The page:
The magic of Broadway is created by the talent and hard work poured into every performance. What would a Broadway musical be without ballads for dramatics and showtunes [or pop] for lightheartedness? Laredo Theater Guild International’s newest production, In the Heights by Lin-Manuel Miranda of Hamilton fame, fuses the trademark characteristics of a musical with the contagious and fast-paced style of Latin music.
These performances can be known as slam poetry (poetry performed in a competition setting) or spoken word (poetry written simply to be performed). Both utilize the fluidity of speaking and mesh it with the dramatics of live performance. Renowned for their rhythmic interpretations and meaningful lyrics, the style of spoken word has made an iconic entrance into Broadway in Lin-Manuel Miranda’sIn the Heights.
In the Heights is part of the rapidly contemporizing scene of Broadway. It introduces the audience to the more popularized music forms of the past decade with the Latin backdrop of the Washington Heights neighborhood in New York City. The allure of the atypical lyrical performance lies in its modern ties and its connection to the Latin culture. Salsa, merengue, soul music, and hip-hop are performed alongside ballads and pop numbers.
The lead role of In the Heights is Usnavi, his character captures the familiar aspects of Broadway, but adds his own Latin flair through his performances that parallel the dramatics and structure of spoken word.
Lin-Manuel Miranda embodied Usnavi in the original Broadway company; in Laredo Theater Guild International’s In the Heights, the incomparable figure of Usnavi is played by a Laredo native well-versed in theater and slam poetry. Chibbi Orduña brings to life Usnavi but grants him his personal flair – Usnavi becomes more than an echo of Lin Manuel Miranda’s thoughts, he is an avenue for Chibbi to engage with his own identity and return to his roots in theater and slam poetry.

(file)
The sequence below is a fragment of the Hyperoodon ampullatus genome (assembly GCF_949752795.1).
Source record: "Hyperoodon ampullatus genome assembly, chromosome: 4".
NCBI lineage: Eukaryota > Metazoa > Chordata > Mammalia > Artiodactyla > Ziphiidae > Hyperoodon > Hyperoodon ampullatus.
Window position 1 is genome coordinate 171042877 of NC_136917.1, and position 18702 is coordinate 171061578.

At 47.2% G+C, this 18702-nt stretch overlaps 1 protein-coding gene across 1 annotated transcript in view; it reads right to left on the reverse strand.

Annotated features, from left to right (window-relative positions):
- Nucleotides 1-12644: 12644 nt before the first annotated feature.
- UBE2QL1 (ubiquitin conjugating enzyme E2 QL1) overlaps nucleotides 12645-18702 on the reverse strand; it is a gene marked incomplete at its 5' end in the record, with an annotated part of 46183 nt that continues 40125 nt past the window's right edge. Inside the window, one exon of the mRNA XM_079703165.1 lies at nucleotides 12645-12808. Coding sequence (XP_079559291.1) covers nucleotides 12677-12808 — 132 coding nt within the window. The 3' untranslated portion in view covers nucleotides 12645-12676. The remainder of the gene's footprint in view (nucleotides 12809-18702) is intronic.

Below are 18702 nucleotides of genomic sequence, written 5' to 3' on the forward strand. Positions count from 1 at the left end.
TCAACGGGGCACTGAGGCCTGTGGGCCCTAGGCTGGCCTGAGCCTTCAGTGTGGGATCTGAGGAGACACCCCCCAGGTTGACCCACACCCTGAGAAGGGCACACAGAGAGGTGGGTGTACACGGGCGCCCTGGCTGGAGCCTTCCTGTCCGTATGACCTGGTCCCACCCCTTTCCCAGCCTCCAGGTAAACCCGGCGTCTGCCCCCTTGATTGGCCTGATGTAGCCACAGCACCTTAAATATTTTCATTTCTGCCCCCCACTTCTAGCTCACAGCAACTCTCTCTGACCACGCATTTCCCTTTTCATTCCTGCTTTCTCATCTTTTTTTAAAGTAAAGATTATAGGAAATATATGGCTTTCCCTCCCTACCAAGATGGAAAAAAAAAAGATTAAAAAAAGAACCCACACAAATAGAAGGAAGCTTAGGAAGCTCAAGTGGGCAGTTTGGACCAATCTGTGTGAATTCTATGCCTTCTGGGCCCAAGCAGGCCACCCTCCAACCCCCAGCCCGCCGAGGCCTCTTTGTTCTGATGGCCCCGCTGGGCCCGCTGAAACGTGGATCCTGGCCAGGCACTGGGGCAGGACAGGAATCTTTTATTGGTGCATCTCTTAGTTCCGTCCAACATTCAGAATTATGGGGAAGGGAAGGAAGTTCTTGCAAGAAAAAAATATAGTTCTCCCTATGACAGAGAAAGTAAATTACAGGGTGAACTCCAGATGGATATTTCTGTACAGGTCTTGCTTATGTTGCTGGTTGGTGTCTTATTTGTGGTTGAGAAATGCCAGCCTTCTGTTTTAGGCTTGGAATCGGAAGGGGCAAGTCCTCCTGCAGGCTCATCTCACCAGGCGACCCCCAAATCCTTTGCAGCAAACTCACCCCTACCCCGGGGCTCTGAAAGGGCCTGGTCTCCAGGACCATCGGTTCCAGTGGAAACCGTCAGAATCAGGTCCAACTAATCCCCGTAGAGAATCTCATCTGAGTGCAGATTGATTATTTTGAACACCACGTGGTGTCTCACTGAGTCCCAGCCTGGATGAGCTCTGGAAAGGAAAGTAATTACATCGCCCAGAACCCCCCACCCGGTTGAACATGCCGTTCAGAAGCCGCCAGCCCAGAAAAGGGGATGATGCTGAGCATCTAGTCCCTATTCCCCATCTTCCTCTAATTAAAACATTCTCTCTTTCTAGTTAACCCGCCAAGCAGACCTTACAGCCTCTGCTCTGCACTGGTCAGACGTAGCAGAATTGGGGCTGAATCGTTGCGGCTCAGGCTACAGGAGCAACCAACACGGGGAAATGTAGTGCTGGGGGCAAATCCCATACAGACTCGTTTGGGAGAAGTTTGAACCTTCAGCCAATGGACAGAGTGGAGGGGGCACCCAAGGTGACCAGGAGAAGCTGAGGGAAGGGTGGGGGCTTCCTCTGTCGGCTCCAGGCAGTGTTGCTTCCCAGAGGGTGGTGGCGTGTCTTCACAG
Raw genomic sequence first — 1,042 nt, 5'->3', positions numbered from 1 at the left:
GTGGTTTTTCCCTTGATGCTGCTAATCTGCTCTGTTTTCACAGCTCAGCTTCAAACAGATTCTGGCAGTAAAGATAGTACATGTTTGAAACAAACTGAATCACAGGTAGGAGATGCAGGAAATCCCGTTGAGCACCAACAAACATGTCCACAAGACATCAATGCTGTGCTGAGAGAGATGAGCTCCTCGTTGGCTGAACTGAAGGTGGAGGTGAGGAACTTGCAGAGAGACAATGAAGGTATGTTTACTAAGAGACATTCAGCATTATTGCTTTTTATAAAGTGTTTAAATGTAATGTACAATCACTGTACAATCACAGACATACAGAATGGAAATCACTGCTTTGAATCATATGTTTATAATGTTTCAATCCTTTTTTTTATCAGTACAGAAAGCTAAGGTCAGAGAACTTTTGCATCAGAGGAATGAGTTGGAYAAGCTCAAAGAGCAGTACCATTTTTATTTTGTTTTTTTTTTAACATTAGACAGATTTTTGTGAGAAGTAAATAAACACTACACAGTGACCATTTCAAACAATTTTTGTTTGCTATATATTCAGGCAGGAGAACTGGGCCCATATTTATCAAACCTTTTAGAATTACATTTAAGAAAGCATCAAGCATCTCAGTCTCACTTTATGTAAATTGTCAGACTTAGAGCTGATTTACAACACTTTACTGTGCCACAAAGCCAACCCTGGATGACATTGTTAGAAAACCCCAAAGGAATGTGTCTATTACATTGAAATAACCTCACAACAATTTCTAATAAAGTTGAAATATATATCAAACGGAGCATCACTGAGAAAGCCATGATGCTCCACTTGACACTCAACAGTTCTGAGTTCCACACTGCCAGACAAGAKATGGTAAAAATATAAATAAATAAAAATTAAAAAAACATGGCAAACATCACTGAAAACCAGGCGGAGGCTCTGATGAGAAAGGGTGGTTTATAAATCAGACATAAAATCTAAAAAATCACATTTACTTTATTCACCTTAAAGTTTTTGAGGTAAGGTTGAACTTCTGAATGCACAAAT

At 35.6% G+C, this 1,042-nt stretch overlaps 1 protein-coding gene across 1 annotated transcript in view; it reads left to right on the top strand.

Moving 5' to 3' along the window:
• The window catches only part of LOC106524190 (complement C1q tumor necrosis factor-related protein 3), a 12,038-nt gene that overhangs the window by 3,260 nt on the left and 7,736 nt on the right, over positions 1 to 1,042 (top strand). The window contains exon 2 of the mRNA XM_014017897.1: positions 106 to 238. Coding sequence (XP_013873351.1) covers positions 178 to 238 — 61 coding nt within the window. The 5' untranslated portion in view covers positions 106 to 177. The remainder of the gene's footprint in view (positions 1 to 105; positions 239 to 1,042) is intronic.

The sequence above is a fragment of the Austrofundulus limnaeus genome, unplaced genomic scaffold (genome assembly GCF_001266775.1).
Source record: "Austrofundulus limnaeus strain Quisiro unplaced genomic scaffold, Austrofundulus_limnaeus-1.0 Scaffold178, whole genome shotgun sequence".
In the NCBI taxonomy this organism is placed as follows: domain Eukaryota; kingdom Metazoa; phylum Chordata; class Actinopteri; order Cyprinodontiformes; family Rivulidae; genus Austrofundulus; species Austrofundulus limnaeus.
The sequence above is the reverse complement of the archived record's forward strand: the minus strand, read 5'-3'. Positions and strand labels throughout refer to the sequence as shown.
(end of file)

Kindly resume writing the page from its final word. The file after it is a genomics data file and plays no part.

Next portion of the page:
Having worked with LTGI before, Chibbi immediately had his hopes locked on the potential of playing Usnavi. The role was the ideal intersection between his cultural identity and previous work in theater.
And the spoken word aspect?
Just another creative tidbit that sets this musical apart from its predecessors.
However, slam poetry was a more recent discovery for Chibbi. He began his lyrical performances twelve years ago during his time as a college student at the University of Texas. Much like theater audiences accustomed with the typical lyrical structure of musicals, Chibbi was utterly surprised by this form of poem-based live performance when he stumbled into a poetry slam.
The genre of spoken word and the realm of musicals have their differences. With the weeks of rehearsal already, Chibbi sees In the Heights as unlike anything he has done before. The dance numbers and the smatterings of rhythm and poetry place In the Heights on a contemporary frontier for musicals.
Integrating spoken word into In the Heights has allowed for lengthier lyrical scores – in other words, you can say more in the same amount of time as a ballad. But the importance of rhythm and poetry does not end there, the contemporary genres have created an avenue to bring showtunes to radio stations and aid the popularization of musical soundtracks.
With fast-paced performances being cohesively meshed with slower tunes, it creates an entirely new narrative without losing the music genres deeply rooted in Broadway. In the Heights has paved the way for more contemporary musicals, but it has also formed a scene that shows the unspoken stories that can easily echo the lives of the fellow Laredoens.